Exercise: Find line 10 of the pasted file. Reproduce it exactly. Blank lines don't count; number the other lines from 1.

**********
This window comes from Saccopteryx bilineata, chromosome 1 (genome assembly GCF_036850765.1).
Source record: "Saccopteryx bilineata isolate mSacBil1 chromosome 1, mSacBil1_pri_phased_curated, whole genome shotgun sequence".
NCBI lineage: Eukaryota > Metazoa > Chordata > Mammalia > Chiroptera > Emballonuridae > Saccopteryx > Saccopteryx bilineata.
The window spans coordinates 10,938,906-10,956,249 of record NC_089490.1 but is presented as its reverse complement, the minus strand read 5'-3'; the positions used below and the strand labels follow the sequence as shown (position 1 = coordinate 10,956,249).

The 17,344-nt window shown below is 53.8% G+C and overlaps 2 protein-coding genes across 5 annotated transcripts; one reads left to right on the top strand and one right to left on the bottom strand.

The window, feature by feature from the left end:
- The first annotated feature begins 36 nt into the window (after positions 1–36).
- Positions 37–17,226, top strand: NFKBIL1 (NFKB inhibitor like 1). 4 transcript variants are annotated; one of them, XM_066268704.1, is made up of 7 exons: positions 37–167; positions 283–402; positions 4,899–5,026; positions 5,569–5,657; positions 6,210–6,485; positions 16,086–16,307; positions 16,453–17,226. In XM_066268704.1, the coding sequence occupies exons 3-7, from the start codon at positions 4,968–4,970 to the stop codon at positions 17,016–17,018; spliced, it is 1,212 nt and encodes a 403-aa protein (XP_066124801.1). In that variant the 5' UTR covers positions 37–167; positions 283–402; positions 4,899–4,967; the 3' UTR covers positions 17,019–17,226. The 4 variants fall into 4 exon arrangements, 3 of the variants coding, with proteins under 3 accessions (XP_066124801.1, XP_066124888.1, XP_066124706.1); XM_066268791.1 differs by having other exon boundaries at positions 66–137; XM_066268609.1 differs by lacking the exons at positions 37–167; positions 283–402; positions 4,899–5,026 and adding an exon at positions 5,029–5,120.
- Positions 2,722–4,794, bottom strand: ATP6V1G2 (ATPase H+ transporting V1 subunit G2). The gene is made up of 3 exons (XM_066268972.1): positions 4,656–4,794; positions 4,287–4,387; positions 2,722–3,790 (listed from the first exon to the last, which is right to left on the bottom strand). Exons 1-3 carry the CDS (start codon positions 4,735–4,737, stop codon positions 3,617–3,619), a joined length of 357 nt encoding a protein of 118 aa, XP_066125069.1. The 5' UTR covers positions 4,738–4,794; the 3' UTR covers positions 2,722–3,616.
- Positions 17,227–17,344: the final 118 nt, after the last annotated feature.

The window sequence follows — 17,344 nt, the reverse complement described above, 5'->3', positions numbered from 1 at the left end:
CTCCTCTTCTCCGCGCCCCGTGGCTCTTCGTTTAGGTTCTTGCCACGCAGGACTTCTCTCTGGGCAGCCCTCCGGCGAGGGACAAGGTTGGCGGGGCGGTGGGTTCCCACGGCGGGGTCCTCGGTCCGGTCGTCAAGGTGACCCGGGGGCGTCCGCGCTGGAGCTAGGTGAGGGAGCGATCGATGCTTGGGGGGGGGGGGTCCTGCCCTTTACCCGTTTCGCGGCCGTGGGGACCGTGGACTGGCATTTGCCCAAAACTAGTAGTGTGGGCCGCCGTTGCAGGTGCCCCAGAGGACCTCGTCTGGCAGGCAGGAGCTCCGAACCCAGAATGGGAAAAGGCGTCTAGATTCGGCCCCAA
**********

- Positions 17,227–17,344: the final 118 nt, after the last annotated feature.